Electromagnetic Fields: Health Effects

Part of Backbench Business – in Westminster Hall at 4:52 pm on 25th June 2019.

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Photo of David Drew David Drew Shadow Minister (Environment, Food and Rural Affairs) 4:52 pm, 25th June 2019

I agree. My hon. Friend’s work on air quality is very important. Politicians in general are at last beginning to understand the threats. It seems lamentable that, now that we understand the threats to air quality through pollution from cars, incineration and other things, another technology is coming in that could be as damaging. Maybe we will not see its effects for years, but will in decades unless we understand what it can do to people. It may not affect everybody—it may be down to genetic susceptibility—but we ought to listen to what is happening to those people.

It would be useful for the Government to put the studies, and their responses to them, on the record. As my hon. Friend the Member for Gower says, one problem is that, now we are into 5G, there is a view that existing masts can be added to or that additional technology can be used. I put it to the Minister that the biggest worry is that there is a view, certainly in Stroud, that lamp posts will be seen as a perfectly acceptable substitute and that, instead of putting up new masts, the technology could be added to existing infrastructure.

It would be useful to know what powers exist, because I understand that the electronic communications code has granted virtually unlimited powers to companies to construct, maintain or develop the current infrastructure without any planning permission. It is all done under delegated responsibility, which means that the general public do not even know what is going on, because normally these things are not publicised. There is little recourse unless the public take court action to stop it, but the means of doing so are limited. Even a private landowner has little authority to stop it. The matter needs to be looked into and properly investigated.

I ask the Government to look at how they can consult the public, because the public are getting worried. The scare stories may not have the full scientific rigour that they should have, but the public know no more than what they have been told by various experts in the field, and there are always experts on either side of the argument. Our case is that, at the very least, there should be an open, honest and transparent investigation of the health and biological impact of the new technology.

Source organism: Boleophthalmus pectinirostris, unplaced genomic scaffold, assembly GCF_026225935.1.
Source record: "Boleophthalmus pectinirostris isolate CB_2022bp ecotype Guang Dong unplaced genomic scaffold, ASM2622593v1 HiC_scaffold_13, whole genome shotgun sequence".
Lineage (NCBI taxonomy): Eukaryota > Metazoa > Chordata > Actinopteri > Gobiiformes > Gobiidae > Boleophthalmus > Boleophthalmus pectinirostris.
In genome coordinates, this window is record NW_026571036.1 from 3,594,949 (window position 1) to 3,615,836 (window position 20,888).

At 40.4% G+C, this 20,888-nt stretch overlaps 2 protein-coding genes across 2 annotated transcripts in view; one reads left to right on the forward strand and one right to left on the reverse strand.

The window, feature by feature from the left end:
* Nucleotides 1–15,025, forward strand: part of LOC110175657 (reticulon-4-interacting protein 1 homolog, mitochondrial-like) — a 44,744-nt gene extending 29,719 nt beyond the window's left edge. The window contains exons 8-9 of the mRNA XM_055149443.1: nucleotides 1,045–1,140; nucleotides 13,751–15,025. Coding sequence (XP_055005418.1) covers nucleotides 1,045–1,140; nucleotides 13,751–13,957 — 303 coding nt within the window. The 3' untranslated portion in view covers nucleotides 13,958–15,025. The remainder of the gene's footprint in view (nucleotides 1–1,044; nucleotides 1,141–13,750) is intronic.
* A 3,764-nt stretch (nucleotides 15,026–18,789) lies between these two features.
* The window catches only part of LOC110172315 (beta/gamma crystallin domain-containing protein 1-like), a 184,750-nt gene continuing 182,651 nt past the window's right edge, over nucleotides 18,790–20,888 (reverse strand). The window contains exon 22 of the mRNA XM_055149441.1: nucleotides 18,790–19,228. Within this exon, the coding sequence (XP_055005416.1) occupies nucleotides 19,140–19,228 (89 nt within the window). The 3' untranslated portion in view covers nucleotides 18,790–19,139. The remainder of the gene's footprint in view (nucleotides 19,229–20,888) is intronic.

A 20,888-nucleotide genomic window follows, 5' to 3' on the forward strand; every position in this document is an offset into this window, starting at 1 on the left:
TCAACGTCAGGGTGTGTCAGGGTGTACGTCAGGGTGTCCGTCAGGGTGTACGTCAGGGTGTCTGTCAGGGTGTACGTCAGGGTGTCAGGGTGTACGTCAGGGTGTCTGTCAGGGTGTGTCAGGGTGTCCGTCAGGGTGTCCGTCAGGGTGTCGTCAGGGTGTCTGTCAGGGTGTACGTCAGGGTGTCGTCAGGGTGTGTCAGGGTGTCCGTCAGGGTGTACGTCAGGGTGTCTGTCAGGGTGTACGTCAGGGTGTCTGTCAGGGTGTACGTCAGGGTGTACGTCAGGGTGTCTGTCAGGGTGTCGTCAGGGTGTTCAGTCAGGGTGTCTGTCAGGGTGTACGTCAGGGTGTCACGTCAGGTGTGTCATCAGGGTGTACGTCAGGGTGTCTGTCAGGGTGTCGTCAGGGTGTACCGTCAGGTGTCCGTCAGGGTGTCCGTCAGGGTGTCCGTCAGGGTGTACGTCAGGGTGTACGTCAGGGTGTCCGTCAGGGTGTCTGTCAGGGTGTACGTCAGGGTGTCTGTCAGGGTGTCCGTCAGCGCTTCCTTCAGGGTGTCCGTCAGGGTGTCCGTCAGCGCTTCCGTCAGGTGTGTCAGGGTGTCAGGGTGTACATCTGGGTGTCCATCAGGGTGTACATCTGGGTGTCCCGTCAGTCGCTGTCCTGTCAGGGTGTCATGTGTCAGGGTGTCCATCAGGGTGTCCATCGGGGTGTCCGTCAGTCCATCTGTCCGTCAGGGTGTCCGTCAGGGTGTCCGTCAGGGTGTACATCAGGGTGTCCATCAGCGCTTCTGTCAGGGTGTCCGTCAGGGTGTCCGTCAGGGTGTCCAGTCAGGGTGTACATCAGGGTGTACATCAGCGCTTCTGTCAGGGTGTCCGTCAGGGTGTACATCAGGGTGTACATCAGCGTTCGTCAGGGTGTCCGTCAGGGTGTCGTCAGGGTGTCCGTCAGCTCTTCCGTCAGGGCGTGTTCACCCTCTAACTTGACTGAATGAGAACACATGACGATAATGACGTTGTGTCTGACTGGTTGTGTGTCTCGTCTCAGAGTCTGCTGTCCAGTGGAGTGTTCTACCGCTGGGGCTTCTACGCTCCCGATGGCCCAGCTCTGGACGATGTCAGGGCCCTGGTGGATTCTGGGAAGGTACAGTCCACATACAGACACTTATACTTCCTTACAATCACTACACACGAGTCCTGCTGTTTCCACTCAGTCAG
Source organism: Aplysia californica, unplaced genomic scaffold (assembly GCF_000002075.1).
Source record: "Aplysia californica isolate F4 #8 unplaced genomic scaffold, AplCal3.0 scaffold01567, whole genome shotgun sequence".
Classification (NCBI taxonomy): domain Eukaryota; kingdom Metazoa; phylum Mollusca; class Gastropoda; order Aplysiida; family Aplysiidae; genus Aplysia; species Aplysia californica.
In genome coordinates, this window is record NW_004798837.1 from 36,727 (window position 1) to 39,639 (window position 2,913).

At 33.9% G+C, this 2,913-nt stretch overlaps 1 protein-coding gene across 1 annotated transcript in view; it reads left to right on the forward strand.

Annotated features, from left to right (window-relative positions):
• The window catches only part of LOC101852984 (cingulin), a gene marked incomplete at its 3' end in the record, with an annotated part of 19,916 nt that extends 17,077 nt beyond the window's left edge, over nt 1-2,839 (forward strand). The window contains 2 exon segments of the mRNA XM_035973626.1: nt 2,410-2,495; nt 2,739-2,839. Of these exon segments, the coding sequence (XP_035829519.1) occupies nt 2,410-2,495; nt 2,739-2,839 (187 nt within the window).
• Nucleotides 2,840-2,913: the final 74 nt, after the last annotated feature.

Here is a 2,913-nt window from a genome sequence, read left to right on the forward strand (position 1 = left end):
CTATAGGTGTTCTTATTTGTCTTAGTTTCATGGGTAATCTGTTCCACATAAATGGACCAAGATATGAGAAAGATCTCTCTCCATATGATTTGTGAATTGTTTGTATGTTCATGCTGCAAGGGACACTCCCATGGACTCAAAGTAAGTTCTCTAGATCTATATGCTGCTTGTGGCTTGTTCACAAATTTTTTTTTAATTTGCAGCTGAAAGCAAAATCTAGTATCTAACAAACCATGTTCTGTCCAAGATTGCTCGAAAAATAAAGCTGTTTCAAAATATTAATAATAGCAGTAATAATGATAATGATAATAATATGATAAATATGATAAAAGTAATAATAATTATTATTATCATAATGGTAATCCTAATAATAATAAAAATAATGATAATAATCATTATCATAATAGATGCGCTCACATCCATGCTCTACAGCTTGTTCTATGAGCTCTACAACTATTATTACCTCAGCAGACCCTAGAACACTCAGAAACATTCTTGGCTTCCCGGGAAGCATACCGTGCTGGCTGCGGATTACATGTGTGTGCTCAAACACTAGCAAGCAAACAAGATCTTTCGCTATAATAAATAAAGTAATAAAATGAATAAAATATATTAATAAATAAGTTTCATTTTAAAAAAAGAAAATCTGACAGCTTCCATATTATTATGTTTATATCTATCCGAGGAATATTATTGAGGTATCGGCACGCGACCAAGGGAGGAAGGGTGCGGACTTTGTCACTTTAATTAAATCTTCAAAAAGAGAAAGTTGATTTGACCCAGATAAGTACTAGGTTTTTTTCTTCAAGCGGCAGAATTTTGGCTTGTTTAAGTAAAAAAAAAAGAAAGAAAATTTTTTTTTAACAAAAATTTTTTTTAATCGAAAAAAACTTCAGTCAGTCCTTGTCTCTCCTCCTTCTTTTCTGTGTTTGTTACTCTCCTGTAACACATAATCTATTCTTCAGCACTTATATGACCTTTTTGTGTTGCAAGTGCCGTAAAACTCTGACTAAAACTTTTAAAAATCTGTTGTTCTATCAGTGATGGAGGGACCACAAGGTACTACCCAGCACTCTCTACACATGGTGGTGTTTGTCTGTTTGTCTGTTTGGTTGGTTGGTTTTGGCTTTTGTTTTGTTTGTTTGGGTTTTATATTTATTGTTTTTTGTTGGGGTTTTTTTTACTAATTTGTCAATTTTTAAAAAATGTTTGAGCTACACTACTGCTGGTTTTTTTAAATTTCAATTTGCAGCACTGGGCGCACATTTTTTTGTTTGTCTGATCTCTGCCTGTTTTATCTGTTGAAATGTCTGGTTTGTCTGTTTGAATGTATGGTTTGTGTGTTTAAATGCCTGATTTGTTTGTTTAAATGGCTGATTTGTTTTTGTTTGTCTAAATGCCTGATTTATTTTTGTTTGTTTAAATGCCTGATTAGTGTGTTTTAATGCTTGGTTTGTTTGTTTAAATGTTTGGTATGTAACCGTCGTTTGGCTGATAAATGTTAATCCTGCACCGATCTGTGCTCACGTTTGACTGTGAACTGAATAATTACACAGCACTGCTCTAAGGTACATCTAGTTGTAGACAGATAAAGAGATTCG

Driving forward 5G is about financial interests. It is not being done for altruistic reasons, but because an awful lot of money stands to be made in a very short time. We need to look at that. It exacerbates the digital divide. As I have said, I would be satisfied with 3G in constituency.

Having listened to my hon. Friend the Member for Gower, I hope the Minister will be able to say what plans the Government have to investigate the impact on the ecosystem, which is as important as human beings. We need to keep our bugs, birds and other fauna in the state they are in, given that they are under enormous attack. We talked about that yesterday in relation to the climate change statutory instrument that we passed. We are not just talking about our own survival but the survival of other species. It would be a tragedy if we have done things to protect them and yet we let 5G come in. There are allegations that 5G has an impact on other species, particularly in rural areas where we see many living creatures.

My final point is that part of the problem is that the new technology is coming through without much questioning, or even recourse for people to question it. The biggest problem is the speed at which it is being introduced. There is no way that communities that are at best uncertain about the impact of that technology on their children, their schools and their wider community can do anything.

I ask the Government to look at this carefully, as my hon. Friend the Member for Gower said, so that we consider the implications both for individuals’ health and the wider ecosystem, and that we also take time and recognise that the precautionary principle is as important in this area as it is in general about air quality.